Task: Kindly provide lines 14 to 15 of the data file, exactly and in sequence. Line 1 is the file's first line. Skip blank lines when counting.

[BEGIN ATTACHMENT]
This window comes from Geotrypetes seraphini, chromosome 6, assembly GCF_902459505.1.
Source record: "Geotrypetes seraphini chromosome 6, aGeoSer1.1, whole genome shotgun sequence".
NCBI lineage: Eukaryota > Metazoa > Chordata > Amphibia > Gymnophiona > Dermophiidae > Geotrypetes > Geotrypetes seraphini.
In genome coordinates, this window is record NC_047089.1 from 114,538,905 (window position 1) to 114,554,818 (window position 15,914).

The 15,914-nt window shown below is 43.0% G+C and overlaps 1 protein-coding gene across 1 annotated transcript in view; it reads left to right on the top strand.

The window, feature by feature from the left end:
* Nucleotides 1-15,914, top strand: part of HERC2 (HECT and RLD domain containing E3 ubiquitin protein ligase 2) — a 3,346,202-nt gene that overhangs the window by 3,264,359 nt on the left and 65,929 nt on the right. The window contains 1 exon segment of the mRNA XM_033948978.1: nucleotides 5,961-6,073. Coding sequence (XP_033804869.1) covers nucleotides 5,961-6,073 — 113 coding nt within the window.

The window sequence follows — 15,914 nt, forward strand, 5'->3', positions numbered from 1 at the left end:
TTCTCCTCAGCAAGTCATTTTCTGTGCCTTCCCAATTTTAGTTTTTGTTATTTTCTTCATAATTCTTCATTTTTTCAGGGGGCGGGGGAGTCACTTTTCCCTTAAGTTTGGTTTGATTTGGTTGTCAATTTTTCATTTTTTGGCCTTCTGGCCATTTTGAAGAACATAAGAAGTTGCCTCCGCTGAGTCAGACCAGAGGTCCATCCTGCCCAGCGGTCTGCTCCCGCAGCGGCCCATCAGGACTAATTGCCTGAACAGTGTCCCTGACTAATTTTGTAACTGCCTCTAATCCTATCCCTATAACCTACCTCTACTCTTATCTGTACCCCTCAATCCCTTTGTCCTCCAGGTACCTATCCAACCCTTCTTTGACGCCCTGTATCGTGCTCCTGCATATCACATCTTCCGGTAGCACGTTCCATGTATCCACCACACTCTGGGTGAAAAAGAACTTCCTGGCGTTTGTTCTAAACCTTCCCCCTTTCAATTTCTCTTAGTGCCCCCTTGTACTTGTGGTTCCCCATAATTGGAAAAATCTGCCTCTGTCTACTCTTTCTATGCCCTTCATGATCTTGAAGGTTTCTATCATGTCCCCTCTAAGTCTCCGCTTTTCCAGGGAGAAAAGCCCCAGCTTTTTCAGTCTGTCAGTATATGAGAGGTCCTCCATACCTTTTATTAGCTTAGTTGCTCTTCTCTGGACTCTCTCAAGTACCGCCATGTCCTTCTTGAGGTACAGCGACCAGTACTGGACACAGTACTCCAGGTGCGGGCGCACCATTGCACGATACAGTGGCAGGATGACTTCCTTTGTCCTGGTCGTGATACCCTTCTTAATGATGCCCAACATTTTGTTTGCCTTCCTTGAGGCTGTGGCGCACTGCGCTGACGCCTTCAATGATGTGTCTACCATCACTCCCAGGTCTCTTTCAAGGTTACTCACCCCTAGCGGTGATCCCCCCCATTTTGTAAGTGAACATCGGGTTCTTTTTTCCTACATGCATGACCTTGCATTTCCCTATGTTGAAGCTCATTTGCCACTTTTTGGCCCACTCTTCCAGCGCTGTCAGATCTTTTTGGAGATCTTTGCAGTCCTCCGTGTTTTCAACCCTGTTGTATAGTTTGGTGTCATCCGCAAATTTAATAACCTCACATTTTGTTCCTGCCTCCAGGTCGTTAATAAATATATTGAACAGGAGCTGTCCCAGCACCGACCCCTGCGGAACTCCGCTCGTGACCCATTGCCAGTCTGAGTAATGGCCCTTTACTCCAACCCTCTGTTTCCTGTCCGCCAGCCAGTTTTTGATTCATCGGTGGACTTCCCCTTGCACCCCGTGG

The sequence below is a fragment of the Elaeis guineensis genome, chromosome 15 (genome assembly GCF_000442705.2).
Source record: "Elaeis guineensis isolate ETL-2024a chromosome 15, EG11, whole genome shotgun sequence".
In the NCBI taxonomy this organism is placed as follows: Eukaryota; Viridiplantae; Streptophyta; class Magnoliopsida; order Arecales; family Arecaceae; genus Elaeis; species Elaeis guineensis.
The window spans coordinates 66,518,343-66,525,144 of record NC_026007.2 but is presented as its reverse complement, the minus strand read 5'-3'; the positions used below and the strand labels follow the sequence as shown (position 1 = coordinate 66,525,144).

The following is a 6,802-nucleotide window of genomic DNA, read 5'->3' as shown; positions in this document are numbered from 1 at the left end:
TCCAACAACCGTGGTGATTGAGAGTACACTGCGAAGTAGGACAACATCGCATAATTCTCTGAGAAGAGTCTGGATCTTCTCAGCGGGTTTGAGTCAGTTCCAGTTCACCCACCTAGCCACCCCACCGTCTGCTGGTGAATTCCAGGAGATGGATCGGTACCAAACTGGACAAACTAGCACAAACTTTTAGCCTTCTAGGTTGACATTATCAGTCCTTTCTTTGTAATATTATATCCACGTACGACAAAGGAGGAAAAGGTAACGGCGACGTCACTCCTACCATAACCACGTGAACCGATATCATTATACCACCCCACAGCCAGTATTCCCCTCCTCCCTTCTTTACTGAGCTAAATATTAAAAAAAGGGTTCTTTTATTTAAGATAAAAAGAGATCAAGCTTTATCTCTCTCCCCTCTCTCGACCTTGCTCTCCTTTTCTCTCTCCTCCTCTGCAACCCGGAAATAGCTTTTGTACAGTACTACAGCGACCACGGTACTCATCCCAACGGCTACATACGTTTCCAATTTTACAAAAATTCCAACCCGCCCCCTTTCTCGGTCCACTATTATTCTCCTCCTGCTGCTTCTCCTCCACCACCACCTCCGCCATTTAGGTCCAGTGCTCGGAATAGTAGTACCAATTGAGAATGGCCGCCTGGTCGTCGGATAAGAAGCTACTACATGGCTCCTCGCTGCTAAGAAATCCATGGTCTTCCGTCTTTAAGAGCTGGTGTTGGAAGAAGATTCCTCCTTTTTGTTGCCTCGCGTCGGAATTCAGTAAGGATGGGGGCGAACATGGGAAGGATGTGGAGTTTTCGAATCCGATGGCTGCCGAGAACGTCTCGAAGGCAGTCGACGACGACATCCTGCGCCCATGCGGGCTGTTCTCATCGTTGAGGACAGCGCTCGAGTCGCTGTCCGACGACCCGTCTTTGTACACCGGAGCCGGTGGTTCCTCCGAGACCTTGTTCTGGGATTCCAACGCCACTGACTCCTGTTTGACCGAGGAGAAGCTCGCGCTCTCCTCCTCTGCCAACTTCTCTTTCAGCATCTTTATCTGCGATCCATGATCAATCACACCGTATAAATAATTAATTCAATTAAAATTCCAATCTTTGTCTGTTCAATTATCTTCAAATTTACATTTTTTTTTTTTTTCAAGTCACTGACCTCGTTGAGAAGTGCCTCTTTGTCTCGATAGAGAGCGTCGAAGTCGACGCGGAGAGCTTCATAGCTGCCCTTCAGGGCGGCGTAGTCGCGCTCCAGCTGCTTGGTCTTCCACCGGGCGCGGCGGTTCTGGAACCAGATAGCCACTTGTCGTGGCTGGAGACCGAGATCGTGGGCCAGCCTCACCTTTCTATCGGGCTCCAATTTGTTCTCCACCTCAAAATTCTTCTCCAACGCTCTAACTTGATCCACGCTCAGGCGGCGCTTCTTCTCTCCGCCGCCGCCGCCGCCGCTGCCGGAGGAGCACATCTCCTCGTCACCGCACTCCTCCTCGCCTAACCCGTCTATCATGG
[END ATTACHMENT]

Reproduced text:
The following is a 6,802-nucleotide window of genomic DNA, read 5'->3' as shown; positions in this document are numbered from 1 at the left end:
TCCAACAACCGTGGTGATTGAGAGTACACTGCGAAGTAGGACAACATCGCATAATTCTCTGAGAAGAGTCTGGATCTTCTCAGCGGGTTTGAGTCAGTTCCAGTTCACCCACCTAGCCACCCCACCGTCTGCTGGTGAATTCCAGGAGATGGATCGGTACCAAACTGGACAAACTAGCACAAACTTTTAGCCTTCTAGGTTGACATTATCAGTCCTTTCTTTGTAATATTATATCCACGTACGACAAAGGAGGAAAAGGTAACGGCGACGTCACTCCTACCATAACCACGTGAACCGATATCATTATACCACCCCACAGCCAGTATTCCCCTCCTCCCTTCTTTACTGAGCTAAATATTAAAAAAAGGGTTCTTTTATTTAAGATAAAAAGAGATCAAGCTTTATCTCTCTCCCCTCTCTCGACCTTGCTCTCCTTTTCTCTCTCCTCCTCTGCAACCCGGAAATAGCTTTTGTACAGTACTACAGCGACCACGGTACTCATCCCAACGGCTACATACGTTTCCAATTTTACAAAAATTCCAACCCGCCCCCTTTCTCGGTCCACTATTATTCTCCTCCTGCTGCTTCTCCTCCACCACCACCTCCGCCATTTAGGTCCAGTGCTCGGAATAGTAGTACCAATTGAGAATGGCCGCCTGGTCGTCGGATAAGAAGCTACTACATGGCTCCTCGCTGCTAAGAAATCCATGGTCTTCCGTCTTTAAGAGCTGGTGTTGGAAGAAGATTCCTCCTTTTTGTTGCCTCGCGTCGGAATTCAGTAAGGATGGGGGCGAACATGGGAAGGATGTGGAGTTTTCGAATCCGATGGCTGCCGAGAACGTCTCGAAGGCAGTCGACGACGACATCCTGCGCCCATGCGGGCTGTTCTCATCGTTGAGGACAGCGCTCGAGTCGCTGTCCGACGACCCGTCTTTGTACACCGGAGCCGGTGGTTCCTCCGAGACCTTGTTCTGGGATTCCAACGCCACTGACTCCTGTTTGACCGAGGAGAAGCTCGCGCTCTCCTCCTCTGCCAACTTCTCTTTCAGCATCTTTATCTGCGATCCATGATCAATCACACCGTATAAATAATTAATTCAATTAAAATTCCAATCTTTGTCTGTTCAATTATCTTCAAATTTACATTTTTTTTTTTTTTCAAGTCACTGACCTCGTTGAGAAGTGCCTCTTTGTCTCGATAGAGAGCGTCGAAGTCGACGCGGAGAGCTTCATAGCTGCCCTTCAGGGCGGCGTAGTCGCGCTCCAGCTGCTTGGTCTTCCACCGGGCGCGGCGGTTCTGGAACCAGATAGCCACTTGTCGTGGCTGGAGACCGAGATCGTGGGCCAGCCTCACCTTTCTATCGGGCTCCAATTTGTTCTCCACCTCAAAATTCTTCTCCAACGCTCTAACTTGATCCACGCTCAGGCGGCGCTTCTTCTCTCCGCCGCCGCCGCCGCCGCTGCCGGAGGAGCACATCTCCTCGTCACCGCACTCCTCCTCGCCTAACCCGTCTATCATGG